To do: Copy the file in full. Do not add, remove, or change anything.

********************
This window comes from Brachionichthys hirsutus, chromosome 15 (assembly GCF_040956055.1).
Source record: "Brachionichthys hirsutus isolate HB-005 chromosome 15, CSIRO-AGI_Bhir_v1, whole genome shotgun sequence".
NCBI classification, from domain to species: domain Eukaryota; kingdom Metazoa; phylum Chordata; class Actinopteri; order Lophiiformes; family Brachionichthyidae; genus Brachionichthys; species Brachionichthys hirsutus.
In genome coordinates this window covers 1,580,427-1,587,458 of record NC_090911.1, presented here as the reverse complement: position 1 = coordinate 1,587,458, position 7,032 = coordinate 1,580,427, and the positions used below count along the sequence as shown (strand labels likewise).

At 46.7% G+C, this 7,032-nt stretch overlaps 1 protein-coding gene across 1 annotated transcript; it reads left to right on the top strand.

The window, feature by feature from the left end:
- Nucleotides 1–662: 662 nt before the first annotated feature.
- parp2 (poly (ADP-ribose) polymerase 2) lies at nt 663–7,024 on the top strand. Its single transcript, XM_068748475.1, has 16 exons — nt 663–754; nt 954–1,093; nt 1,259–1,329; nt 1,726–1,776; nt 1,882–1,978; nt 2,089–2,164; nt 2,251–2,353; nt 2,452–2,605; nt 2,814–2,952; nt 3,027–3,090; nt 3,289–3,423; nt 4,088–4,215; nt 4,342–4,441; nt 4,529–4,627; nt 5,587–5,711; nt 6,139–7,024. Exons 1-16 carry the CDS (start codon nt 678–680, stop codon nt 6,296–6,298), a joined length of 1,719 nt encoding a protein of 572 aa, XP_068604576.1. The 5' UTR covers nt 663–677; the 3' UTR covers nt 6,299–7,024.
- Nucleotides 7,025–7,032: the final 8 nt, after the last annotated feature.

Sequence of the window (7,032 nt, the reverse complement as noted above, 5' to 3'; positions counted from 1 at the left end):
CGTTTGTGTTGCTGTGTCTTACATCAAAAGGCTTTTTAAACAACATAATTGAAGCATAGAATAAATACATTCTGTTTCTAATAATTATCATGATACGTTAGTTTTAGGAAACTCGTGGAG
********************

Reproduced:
This window comes from Brachionichthys hirsutus, chromosome 15 (assembly GCF_040956055.1).
Source record: "Brachionichthys hirsutus isolate HB-005 chromosome 15, CSIRO-AGI_Bhir_v1, whole genome shotgun sequence".
NCBI classification, from domain to species: domain Eukaryota; kingdom Metazoa; phylum Chordata; class Actinopteri; order Lophiiformes; family Brachionichthyidae; genus Brachionichthys; species Brachionichthys hirsutus.
In genome coordinates this window covers 1,580,427-1,587,458 of record NC_090911.1, presented here as the reverse complement: position 1 = coordinate 1,587,458, position 7,032 = coordinate 1,580,427, and the positions used below count along the sequence as shown (strand labels likewise).

At 46.7% G+C, this 7,032-nt stretch overlaps 1 protein-coding gene across 1 annotated transcript; it reads left to right on the top strand.

The window, feature by feature from the left end:
- Nucleotides 1–662: 662 nt before the first annotated feature.
- parp2 (poly (ADP-ribose) polymerase 2) lies at nt 663–7,024 on the top strand. Its single transcript, XM_068748475.1, has 16 exons — nt 663–754; nt 954–1,093; nt 1,259–1,329; nt 1,726–1,776; nt 1,882–1,978; nt 2,089–2,164; nt 2,251–2,353; nt 2,452–2,605; nt 2,814–2,952; nt 3,027–3,090; nt 3,289–3,423; nt 4,088–4,215; nt 4,342–4,441; nt 4,529–4,627; nt 5,587–5,711; nt 6,139–7,024. Exons 1-16 carry the CDS (start codon nt 678–680, stop codon nt 6,296–6,298), a joined length of 1,719 nt encoding a protein of 572 aa, XP_068604576.1. The 5' UTR covers nt 663–677; the 3' UTR covers nt 6,299–7,024.
- Nucleotides 7,025–7,032: the final 8 nt, after the last annotated feature.

Sequence of the window (7,032 nt, the reverse complement as noted above, 5' to 3'; positions counted from 1 at the left end):
CGTTTGTGTTGCTGTGTCTTACATCAAAAGGCTTTTTAAACAACATAATTGAAGCATAGAATAAATACATTCTGTTTCTAATAATTATCATGATACGTTAGTTTTAGGAAACTCGTGGAG